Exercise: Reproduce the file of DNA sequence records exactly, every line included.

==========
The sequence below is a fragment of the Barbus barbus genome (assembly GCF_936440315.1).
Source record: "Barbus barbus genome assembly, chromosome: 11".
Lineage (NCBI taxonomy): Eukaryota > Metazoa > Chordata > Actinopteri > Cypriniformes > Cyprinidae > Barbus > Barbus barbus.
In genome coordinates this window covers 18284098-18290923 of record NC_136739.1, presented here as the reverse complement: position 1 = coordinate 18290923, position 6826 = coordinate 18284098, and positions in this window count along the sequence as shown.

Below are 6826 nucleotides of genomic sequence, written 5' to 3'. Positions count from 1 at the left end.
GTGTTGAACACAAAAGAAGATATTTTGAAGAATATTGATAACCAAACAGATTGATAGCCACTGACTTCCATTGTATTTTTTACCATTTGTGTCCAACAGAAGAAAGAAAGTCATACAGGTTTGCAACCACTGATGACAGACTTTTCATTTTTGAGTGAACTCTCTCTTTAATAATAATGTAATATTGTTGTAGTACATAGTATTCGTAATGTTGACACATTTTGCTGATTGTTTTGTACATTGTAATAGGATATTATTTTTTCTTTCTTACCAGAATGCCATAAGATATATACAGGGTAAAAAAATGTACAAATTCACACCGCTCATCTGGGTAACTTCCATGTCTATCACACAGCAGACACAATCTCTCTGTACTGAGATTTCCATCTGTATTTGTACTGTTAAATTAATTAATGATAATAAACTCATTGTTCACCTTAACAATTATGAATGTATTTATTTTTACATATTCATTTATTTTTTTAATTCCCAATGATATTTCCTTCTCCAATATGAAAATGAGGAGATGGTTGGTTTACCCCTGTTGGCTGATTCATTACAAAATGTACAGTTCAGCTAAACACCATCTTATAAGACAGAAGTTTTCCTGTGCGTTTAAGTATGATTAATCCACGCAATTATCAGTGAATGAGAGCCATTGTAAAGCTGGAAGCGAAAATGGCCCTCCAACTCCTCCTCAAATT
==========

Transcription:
The sequence below is a fragment of the Barbus barbus genome (assembly GCF_936440315.1).
Source record: "Barbus barbus genome assembly, chromosome: 11".
Lineage (NCBI taxonomy): Eukaryota > Metazoa > Chordata > Actinopteri > Cypriniformes > Cyprinidae > Barbus > Barbus barbus.
In genome coordinates this window covers 18284098-18290923 of record NC_136739.1, presented here as the reverse complement: position 1 = coordinate 18290923, position 6826 = coordinate 18284098, and positions in this window count along the sequence as shown.

Below are 6826 nucleotides of genomic sequence, written 5' to 3'. Positions count from 1 at the left end.
GTGTTGAACACAAAAGAAGATATTTTGAAGAATATTGATAACCAAACAGATTGATAGCCACTGACTTCCATTGTATTTTTTACCATTTGTGTCCAACAGAAGAAAGAAAGTCATACAGGTTTGCAACCACTGATGACAGACTTTTCATTTTTGAGTGAACTCTCTCTTTAATAATAATGTAATATTGTTGTAGTACATAGTATTCGTAATGTTGACACATTTTGCTGATTGTTTTGTACATTGTAATAGGATATTATTTTTTCTTTCTTACCAGAATGCCATAAGATATATACAGGGTAAAAAAATGTACAAATTCACACCGCTCATCTGGGTAACTTCCATGTCTATCACACAGCAGACACAATCTCTCTGTACTGAGATTTCCATCTGTATTTGTACTGTTAAATTAATTAATGATAATAAACTCATTGTTCACCTTAACAATTATGAATGTATTTATTTTTACATATTCATTTATTTTTTTAATTCCCAATGATATTTCCTTCTCCAATATGAAAATGAGGAGATGGTTGGTTTACCCCTGTTGGCTGATTCATTACAAAATGTACAGTTCAGCTAAACACCATCTTATAAGACAGAAGTTTTCCTGTGCGTTTAAGTATGATTAATCCACGCAATTATCAGTGAATGAGAGCCATTGTAAAGCTGGAAGCGAAAATGGCCCTCCAACTCCTCCTCAAATT